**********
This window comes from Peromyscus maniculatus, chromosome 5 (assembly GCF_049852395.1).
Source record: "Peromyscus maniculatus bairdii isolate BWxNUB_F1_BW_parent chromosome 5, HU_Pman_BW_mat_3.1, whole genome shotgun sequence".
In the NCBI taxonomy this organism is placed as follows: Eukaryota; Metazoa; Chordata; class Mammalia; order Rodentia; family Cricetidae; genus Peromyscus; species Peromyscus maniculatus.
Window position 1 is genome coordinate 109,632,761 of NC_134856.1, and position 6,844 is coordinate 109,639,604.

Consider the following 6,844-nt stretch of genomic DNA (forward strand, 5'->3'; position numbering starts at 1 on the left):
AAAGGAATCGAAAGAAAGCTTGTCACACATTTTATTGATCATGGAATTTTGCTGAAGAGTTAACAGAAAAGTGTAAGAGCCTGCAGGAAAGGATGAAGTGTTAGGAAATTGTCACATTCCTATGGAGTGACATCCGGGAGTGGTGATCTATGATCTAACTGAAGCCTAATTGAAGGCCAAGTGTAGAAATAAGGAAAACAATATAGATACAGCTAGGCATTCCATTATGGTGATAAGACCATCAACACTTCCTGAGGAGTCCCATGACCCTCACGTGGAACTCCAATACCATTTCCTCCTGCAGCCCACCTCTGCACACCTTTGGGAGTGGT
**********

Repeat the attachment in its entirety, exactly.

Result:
This window comes from Peromyscus maniculatus, chromosome 5 (assembly GCF_049852395.1).
Source record: "Peromyscus maniculatus bairdii isolate BWxNUB_F1_BW_parent chromosome 5, HU_Pman_BW_mat_3.1, whole genome shotgun sequence".
In the NCBI taxonomy this organism is placed as follows: Eukaryota; Metazoa; Chordata; class Mammalia; order Rodentia; family Cricetidae; genus Peromyscus; species Peromyscus maniculatus.
Window position 1 is genome coordinate 109,632,761 of NC_134856.1, and position 6,844 is coordinate 109,639,604.

Consider the following 6,844-nt stretch of genomic DNA (forward strand, 5'->3'; position numbering starts at 1 on the left):
AAAGGAATCGAAAGAAAGCTTGTCACACATTTTATTGATCATGGAATTTTGCTGAAGAGTTAACAGAAAAGTGTAAGAGCCTGCAGGAAAGGATGAAGTGTTAGGAAATTGTCACATTCCTATGGAGTGACATCCGGGAGTGGTGATCTATGATCTAACTGAAGCCTAATTGAAGGCCAAGTGTAGAAATAAGGAAAACAATATAGATACAGCTAGGCATTCCATTATGGTGATAAGACCATCAACACTTCCTGAGGAGTCCCATGACCCTCACGTGGAACTCCAATACCATTTCCTCCTGCAGCCCACCTCTGCACACCTTTGGGAGTGGT